Date of Award

Spring 2024

Access Type

Dissertation - Open Access

Degree Name

Doctor of Philosophy in Aerospace Engineering


Aerospace Engineering

Committee Chair

Troy Henderson

First Committee Member

Riccardo Bevilacqua

Second Committee Member

Morad Nazari

Third Committee Member

Sirani Perera

Fourth Committee Member

Sean Phillips

College Dean

Jim Gregory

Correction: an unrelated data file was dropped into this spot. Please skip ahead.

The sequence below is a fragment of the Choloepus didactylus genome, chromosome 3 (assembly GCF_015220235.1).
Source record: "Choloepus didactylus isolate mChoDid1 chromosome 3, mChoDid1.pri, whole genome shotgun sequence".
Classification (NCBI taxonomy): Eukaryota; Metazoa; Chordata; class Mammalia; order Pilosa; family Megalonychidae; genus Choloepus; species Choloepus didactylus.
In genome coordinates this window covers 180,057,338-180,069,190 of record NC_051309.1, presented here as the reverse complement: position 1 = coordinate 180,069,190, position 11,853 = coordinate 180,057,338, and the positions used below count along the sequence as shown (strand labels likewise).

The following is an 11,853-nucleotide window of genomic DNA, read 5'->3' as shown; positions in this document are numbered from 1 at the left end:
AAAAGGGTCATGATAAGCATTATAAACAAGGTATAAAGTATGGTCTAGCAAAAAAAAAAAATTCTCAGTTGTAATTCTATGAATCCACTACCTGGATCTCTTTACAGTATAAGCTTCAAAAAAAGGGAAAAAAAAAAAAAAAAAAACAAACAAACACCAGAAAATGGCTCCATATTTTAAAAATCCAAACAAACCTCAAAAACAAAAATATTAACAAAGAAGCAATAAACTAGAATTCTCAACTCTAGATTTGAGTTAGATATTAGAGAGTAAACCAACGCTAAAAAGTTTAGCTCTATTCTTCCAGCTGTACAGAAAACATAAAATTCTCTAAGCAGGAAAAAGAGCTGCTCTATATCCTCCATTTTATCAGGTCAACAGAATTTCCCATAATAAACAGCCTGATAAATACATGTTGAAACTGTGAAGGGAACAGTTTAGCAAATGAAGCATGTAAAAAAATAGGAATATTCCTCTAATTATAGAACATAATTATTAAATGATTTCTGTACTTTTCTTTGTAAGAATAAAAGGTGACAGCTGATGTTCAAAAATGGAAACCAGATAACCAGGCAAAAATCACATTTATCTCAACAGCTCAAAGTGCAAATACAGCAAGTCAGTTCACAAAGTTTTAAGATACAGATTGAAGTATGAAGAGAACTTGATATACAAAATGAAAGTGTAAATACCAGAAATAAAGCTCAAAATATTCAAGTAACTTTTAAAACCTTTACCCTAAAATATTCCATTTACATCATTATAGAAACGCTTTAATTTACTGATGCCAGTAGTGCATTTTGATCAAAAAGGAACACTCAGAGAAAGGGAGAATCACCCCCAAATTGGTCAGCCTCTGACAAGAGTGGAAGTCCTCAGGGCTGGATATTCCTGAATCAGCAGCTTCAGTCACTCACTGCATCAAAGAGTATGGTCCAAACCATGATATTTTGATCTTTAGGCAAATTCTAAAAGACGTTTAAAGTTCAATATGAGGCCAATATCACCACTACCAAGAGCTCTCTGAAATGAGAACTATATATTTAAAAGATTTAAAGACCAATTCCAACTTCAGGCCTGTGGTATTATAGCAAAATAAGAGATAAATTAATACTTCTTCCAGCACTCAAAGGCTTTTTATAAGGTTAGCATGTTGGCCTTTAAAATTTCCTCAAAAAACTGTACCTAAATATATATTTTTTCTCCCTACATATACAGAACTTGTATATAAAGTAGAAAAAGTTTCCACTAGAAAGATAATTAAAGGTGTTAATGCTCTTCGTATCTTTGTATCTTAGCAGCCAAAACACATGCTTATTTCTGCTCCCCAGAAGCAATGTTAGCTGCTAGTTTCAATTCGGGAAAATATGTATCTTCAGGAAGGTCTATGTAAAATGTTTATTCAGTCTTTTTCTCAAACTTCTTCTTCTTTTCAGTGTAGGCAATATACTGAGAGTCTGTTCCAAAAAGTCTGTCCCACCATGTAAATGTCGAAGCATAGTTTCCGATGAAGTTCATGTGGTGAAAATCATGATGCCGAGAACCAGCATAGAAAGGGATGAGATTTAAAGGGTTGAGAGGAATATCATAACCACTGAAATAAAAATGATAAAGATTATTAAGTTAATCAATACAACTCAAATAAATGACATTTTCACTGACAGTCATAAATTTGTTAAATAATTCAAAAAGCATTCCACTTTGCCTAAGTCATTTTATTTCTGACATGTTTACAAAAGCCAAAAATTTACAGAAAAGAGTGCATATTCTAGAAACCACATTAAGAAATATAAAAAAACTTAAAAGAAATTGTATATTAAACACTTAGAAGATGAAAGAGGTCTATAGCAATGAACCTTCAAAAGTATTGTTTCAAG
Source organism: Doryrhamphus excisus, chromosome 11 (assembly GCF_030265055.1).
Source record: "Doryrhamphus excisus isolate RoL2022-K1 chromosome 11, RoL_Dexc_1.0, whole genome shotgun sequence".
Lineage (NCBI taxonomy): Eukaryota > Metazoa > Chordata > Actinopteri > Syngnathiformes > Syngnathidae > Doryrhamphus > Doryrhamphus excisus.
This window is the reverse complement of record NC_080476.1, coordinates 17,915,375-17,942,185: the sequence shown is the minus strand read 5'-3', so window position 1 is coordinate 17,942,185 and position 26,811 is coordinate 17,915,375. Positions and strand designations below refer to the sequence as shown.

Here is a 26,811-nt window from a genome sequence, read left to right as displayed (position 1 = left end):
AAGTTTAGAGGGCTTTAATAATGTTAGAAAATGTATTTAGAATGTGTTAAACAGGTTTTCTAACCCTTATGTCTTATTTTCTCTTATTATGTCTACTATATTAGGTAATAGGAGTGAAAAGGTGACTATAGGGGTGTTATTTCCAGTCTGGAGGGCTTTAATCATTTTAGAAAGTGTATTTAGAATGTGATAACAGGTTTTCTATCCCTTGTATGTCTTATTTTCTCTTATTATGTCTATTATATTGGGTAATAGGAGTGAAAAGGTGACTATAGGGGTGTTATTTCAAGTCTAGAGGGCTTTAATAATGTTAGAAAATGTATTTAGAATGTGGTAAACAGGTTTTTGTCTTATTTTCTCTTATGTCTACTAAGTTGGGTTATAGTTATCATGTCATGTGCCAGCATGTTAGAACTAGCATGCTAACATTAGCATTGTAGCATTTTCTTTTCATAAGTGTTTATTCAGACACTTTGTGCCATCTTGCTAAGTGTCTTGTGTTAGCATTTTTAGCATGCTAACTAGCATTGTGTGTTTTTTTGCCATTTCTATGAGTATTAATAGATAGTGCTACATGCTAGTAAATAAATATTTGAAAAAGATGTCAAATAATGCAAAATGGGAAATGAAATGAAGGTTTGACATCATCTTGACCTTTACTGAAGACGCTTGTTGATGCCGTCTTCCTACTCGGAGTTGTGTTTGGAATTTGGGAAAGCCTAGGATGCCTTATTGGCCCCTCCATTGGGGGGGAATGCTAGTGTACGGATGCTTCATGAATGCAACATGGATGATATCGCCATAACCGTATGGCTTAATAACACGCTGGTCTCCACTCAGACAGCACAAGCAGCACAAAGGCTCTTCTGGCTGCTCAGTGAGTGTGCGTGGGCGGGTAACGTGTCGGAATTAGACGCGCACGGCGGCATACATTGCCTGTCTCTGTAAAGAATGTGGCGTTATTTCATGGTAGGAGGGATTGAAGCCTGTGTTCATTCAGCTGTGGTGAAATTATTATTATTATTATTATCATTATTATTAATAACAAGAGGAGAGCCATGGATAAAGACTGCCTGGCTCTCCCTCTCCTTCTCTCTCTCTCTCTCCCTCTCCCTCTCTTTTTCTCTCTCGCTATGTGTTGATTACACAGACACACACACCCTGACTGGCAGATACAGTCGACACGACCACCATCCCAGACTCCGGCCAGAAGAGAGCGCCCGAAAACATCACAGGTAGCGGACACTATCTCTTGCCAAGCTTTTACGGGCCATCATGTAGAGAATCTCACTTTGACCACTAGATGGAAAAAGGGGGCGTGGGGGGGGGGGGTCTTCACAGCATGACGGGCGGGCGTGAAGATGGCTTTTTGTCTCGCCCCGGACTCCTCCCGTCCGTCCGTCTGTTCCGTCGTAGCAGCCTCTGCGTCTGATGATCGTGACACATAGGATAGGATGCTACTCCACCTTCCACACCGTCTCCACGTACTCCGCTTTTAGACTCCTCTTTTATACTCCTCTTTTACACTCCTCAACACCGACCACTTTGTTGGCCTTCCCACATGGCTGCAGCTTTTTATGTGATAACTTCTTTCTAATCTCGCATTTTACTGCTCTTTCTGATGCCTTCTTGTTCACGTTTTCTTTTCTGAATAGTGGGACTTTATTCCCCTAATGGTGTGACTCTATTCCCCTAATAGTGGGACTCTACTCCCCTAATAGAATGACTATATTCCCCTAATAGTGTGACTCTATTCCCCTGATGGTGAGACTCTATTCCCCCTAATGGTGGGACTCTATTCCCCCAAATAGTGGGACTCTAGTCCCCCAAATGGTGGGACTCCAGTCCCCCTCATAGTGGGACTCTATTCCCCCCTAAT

Resiliency in multi-agent system navigation is reliant on the inherent ability of the system to withstand, overcome, or recover from adverse conditions and disturbances. In large part, resiliency is achieved through reducing the impact of critical failure points to the success and/or performance of the system. In this view, decentralized multi-agent architectures have become an attractive solution for multi-agent navigation, but decentralized architectures place the burden of information acquisition directly on the agents themselves. In fact, the design of distributed estimators has been a growing interest to enable complex multi-sensor/multi-agent tasks. In such scenarios, it is important that each local estimator converges to the true global system state - a quality known as state omniscience. Most previous related work has focused on the design of such systems under varying assumptions on the graph topology with simplified information fusion schemes. Contrarily, this work introduces characterizations of state omniscience under generalized graph topologies and generalized information fusion schemes. State omniscience is discussed analogously to observability from classical control theory; and a collection of necessary and sufficient conditions for a distributed estimator to be state omniscient are presented. This dissertation discusses this phenomena in terms of an on-orbit scenarios dubbed the local catalog maintenance problem and the cooperative local catalog maintenance problem. The goal of each agent is to maintain their catalog of all bodies (objects and agents) within this neighborhood through onboard angles-only measurements and cooperative communication with the other agents. A central supervisor selects the target body for each agent, a local controller tracks the selected target body for each agent, and a local estimator coalesces both an agent's measurements and state estimates provided by neighboring agents within the communication graph. Numerical results are provided to demonstrate the supervisor's ability to select an appropriate target subject to an uncertainty threshold, the controller's ability to track the selected target, and the estimator's ability to maintain an accurate and precise estimate of each of the bodies in the local environment.

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